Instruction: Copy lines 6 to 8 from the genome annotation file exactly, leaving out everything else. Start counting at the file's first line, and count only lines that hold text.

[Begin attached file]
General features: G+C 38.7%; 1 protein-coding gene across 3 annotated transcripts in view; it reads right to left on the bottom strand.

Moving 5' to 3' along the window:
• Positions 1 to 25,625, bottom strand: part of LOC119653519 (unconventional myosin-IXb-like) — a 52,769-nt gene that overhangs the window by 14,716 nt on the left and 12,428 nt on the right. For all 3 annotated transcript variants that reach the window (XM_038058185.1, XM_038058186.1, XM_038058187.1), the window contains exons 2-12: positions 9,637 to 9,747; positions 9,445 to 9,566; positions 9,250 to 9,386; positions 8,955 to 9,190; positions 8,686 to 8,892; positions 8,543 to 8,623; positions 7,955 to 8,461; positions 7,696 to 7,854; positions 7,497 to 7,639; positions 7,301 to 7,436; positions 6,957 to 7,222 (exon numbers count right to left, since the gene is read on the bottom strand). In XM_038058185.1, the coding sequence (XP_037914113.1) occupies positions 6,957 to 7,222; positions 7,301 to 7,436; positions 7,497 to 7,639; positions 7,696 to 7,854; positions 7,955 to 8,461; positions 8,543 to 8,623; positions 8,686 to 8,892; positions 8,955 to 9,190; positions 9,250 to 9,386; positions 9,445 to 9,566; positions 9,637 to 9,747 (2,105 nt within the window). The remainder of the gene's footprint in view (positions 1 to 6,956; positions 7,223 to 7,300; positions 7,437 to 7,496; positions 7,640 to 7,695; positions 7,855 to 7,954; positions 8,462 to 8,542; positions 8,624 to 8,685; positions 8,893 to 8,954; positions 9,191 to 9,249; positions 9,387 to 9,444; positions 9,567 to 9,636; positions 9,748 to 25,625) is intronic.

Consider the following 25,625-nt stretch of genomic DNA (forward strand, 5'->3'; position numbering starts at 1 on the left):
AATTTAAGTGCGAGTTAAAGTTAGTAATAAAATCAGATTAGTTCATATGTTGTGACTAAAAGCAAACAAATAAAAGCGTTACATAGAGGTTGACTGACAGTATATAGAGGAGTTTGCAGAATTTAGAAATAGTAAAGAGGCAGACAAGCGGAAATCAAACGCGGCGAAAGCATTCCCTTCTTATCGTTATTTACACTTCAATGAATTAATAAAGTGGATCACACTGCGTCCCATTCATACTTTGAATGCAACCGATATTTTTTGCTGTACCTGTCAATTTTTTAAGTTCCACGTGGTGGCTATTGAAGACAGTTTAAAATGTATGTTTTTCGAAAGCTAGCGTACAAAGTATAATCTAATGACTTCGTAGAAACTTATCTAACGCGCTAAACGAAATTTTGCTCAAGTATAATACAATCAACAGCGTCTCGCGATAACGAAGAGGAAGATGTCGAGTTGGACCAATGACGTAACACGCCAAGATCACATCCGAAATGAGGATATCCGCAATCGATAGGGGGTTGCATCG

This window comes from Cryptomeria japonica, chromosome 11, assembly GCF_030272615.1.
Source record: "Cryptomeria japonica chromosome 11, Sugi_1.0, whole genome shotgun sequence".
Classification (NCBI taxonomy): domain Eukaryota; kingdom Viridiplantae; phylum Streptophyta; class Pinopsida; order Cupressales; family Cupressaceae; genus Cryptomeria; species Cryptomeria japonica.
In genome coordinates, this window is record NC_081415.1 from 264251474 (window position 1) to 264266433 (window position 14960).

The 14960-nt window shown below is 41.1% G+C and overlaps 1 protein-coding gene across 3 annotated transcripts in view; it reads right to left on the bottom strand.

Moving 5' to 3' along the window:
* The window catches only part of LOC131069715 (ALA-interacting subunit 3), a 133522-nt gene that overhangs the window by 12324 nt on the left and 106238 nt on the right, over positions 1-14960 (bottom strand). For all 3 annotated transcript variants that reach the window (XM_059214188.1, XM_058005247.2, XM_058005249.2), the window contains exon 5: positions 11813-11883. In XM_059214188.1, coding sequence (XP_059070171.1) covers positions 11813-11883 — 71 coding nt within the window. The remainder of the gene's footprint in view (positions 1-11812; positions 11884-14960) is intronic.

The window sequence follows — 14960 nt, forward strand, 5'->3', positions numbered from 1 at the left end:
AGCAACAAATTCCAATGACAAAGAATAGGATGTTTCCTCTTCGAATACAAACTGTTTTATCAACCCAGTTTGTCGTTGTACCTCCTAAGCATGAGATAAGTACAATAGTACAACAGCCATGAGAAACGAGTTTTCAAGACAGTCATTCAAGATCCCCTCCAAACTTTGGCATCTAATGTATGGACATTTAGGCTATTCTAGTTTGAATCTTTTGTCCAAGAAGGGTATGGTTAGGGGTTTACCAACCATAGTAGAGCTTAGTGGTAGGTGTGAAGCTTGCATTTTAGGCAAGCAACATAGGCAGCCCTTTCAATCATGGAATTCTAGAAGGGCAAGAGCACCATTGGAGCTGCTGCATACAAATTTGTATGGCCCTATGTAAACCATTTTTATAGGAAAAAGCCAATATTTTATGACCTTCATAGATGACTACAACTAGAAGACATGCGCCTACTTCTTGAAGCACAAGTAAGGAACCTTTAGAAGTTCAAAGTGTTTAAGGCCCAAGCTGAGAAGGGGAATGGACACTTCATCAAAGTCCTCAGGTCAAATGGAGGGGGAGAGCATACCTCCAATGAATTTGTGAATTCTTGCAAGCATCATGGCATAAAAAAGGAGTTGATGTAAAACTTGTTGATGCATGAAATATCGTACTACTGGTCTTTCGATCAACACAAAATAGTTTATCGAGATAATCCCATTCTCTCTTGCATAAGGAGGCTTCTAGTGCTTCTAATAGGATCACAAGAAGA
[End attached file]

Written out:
This window comes from Cryptomeria japonica, chromosome 11, assembly GCF_030272615.1.
Source record: "Cryptomeria japonica chromosome 11, Sugi_1.0, whole genome shotgun sequence".
Classification (NCBI taxonomy): domain Eukaryota; kingdom Viridiplantae; phylum Streptophyta; class Pinopsida; order Cupressales; family Cupressaceae; genus Cryptomeria; species Cryptomeria japonica.